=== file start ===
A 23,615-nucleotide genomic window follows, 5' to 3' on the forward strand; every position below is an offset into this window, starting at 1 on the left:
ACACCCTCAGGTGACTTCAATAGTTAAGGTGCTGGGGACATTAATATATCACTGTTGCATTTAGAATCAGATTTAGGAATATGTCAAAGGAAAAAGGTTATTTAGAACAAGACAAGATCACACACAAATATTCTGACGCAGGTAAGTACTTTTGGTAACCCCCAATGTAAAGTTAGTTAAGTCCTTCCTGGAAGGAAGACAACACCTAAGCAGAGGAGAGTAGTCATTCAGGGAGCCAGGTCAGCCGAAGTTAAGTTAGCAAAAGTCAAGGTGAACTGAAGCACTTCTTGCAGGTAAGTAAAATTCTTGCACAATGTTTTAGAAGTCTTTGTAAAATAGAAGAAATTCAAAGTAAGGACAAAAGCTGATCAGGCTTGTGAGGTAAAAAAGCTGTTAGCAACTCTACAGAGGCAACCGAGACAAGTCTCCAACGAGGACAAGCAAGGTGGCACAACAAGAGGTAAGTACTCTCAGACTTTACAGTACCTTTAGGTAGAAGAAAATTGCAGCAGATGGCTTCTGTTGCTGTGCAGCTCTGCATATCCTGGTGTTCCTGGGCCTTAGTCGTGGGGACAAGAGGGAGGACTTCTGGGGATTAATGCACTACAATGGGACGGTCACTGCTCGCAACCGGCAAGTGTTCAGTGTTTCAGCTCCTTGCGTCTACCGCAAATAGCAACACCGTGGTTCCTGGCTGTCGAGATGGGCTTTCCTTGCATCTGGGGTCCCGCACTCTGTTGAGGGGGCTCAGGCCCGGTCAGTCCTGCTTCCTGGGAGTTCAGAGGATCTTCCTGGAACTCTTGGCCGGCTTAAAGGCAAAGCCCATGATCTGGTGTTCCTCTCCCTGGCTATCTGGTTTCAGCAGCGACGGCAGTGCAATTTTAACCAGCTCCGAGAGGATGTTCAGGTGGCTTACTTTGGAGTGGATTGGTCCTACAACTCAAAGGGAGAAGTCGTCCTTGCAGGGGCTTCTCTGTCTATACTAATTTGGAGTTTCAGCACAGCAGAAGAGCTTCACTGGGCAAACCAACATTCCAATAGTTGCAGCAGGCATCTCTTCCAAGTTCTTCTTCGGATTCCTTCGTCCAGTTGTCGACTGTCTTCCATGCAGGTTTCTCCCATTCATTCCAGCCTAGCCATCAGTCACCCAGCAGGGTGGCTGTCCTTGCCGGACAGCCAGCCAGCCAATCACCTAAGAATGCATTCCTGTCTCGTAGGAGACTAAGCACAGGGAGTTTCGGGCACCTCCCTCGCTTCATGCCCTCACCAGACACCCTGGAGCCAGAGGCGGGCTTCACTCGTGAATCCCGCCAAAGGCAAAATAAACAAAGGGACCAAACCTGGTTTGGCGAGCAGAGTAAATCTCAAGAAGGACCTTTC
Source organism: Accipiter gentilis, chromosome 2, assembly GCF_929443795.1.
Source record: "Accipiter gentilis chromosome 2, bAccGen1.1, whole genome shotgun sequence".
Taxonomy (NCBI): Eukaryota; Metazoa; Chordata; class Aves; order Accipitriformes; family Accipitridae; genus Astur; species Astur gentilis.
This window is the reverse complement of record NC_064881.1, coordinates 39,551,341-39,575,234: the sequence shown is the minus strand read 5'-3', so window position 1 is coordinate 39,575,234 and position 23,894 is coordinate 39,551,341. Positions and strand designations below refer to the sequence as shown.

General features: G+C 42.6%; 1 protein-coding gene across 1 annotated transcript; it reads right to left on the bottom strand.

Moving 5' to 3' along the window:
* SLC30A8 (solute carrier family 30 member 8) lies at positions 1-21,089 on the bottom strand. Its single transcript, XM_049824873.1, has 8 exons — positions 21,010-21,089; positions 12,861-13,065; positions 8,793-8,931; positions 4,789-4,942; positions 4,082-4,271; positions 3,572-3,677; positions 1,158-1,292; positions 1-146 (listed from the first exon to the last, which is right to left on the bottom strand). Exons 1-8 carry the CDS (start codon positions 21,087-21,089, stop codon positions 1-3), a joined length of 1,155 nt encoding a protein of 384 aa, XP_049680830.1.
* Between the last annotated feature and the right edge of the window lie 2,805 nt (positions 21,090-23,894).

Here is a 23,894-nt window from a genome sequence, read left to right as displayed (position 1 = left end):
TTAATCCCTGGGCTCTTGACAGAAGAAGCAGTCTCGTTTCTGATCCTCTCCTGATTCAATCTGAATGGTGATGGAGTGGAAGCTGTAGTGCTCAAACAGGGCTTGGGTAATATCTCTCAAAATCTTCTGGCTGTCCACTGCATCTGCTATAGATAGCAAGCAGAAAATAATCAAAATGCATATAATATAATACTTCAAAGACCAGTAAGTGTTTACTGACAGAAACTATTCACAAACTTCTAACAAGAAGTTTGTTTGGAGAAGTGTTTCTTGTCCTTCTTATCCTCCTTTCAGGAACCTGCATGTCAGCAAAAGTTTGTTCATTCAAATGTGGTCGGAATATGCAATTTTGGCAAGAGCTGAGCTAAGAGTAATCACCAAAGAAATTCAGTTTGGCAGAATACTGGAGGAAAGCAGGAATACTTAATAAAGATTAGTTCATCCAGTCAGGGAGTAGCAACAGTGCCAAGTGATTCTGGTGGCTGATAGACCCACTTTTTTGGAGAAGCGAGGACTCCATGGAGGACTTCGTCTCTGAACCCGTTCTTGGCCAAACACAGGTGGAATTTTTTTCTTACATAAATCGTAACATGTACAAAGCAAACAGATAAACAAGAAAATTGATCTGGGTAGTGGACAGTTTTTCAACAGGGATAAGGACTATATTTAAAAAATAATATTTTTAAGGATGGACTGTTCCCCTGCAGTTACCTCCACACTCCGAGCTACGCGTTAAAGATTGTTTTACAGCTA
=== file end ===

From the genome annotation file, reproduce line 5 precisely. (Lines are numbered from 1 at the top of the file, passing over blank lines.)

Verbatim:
Taxonomy (NCBI): Eukaryota; Metazoa; Chordata; class Aves; order Accipitriformes; family Accipitridae; genus Astur; species Astur gentilis.